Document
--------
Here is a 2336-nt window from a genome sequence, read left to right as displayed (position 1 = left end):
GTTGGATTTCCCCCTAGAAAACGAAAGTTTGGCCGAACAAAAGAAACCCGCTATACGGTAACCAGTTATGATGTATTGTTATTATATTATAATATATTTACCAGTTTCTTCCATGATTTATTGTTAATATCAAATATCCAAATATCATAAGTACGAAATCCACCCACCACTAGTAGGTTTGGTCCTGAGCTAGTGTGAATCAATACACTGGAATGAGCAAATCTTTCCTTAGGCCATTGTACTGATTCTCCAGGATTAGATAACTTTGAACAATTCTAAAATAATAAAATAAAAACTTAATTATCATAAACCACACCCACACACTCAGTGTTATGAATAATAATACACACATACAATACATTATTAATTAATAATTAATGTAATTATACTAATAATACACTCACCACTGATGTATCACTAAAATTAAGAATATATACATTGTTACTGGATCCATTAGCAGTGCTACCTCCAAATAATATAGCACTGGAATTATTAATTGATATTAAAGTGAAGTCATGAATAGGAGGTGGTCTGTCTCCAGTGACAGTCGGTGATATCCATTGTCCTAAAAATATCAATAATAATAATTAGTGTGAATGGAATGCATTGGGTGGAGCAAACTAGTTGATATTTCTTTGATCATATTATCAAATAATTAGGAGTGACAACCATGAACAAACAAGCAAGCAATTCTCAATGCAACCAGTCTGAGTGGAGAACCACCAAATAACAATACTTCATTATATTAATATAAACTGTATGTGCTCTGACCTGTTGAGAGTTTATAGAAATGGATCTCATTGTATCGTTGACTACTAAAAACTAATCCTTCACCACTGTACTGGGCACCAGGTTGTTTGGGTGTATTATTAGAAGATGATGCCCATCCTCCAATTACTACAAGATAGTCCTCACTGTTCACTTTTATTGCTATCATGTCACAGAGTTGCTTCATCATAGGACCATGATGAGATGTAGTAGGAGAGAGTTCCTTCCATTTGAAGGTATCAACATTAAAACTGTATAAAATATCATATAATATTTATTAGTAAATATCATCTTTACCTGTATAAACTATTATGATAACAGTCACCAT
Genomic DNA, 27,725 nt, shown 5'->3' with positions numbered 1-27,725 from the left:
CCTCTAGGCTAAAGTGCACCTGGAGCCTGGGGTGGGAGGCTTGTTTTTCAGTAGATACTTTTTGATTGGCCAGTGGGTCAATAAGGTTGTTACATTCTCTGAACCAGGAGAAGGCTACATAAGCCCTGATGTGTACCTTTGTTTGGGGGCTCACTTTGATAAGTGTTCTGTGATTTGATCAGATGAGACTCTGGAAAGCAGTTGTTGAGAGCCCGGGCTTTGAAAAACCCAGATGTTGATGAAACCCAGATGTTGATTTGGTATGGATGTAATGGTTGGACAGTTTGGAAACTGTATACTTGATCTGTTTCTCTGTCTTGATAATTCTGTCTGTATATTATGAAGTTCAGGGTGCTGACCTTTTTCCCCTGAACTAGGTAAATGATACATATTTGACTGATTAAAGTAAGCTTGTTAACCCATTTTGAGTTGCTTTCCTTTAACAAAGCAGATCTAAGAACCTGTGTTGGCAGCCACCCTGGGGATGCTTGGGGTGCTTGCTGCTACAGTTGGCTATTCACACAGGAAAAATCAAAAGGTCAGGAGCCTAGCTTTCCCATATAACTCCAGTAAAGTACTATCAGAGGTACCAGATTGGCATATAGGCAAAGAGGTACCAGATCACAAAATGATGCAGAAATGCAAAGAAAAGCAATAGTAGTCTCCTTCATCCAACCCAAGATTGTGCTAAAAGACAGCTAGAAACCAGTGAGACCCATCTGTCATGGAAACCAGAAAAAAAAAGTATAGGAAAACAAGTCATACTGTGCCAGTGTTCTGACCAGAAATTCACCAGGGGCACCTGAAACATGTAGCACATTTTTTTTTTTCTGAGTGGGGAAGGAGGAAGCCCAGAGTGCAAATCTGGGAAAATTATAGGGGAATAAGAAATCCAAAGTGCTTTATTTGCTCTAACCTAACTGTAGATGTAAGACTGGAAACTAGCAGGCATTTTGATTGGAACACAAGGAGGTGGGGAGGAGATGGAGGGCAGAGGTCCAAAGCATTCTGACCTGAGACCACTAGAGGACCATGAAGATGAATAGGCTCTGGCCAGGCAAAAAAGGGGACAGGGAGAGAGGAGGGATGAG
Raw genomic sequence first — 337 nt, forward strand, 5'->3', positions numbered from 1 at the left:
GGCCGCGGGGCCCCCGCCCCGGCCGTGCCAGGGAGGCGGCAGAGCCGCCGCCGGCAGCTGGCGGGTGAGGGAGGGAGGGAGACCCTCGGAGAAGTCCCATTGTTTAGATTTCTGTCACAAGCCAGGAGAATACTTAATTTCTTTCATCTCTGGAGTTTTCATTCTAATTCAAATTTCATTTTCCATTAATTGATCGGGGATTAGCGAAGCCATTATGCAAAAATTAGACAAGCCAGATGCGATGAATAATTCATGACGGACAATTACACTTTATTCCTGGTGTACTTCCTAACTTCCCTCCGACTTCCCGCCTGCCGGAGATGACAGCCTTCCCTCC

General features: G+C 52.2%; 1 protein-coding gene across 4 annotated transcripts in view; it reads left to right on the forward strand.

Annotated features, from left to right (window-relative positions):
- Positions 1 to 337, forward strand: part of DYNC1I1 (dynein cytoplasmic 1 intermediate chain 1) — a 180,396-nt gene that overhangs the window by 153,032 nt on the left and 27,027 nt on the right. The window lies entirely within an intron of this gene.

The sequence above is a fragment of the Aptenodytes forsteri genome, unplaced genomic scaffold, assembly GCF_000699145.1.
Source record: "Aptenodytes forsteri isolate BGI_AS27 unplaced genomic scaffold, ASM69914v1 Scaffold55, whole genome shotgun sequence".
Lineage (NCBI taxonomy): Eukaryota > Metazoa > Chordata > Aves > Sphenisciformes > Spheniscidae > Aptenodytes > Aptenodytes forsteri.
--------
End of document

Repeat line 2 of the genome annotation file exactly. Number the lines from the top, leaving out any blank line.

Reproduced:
GTTGGATTTCCCCCTAGAAAACGAAAGTTTGGCCGAACAAAAGAAACCCGCTATACGGTAACCAGTTATGATGTATTGTTATTATATTATAATATATTTACCAGTTTCTTCCATGATTTATTGTTAATATCAAATATCCAAATATCATAAGTACGAAATCCACCCACCACTAGTAGGTTTGGTCCTGAGCTAGTGTGAATCAATACACTGGAATGAGCAAATCTTTCCTTAGGCCATTGTACTGATTCTCCAGGATTAGATAACTTTGAACAATTCTAAAATAATAAAATAAAAACTTAATTATCATAAACCACACCCACACACTCAGTGTTATGAATAATAATACACACATACAATACATTATTAATTAATAATTAATGTAATTATACTAATAATACACTCACCACTGATGTATCACTAAAATTAAGAATATATACATTGTTACTGGATCCATTAGCAGTGCTACCTCCAAATAATATAGCACTGGAATTATTAATTGATATTAAAGTGAAGTCATGAATAGGAGGTGGTCTGTCTCCAGTGACAGTCGGTGATATCCATTGTCCTAAAAATATCAATAATAATAATTAGTGTGAATGGAATGCATTGGGTGGAGCAAACTAGTTGATATTTCTTTGATCATATTATCAAATAATTAGGAGTGACAACCATGAACAAACAAGCAAGCAATTCTCAATGCAACCAGTCTGAGTGGAGAACCACCAAATAACAATACTTCATTATATTAATATAAACTGTATGTGCTCTGACCTGTTGAGAGTTTATAGAAATGGATCTCATTGTATCGTTGACTACTAAAAACTAATCCTTCACCACTGTACTGGGCACCAGGTTGTTTGGGTGTATTATTAGAAGATGATGCCCATCCTCCAATTACTACAAGATAGTCCTCACTGTTCACTTTTATTGCTATCATGTCACAGAGTTGCTTCATCATAGGACCATGATGAGATGTAGTAGGAGAGAGTTCCTTCCATTTGAAGGTATCAACATTAAAACTGTATAAAATATCATATAATATTTATTAGTAAATATCATCTTTACCTGTATAAACTATTATGATAACAGTCACCAT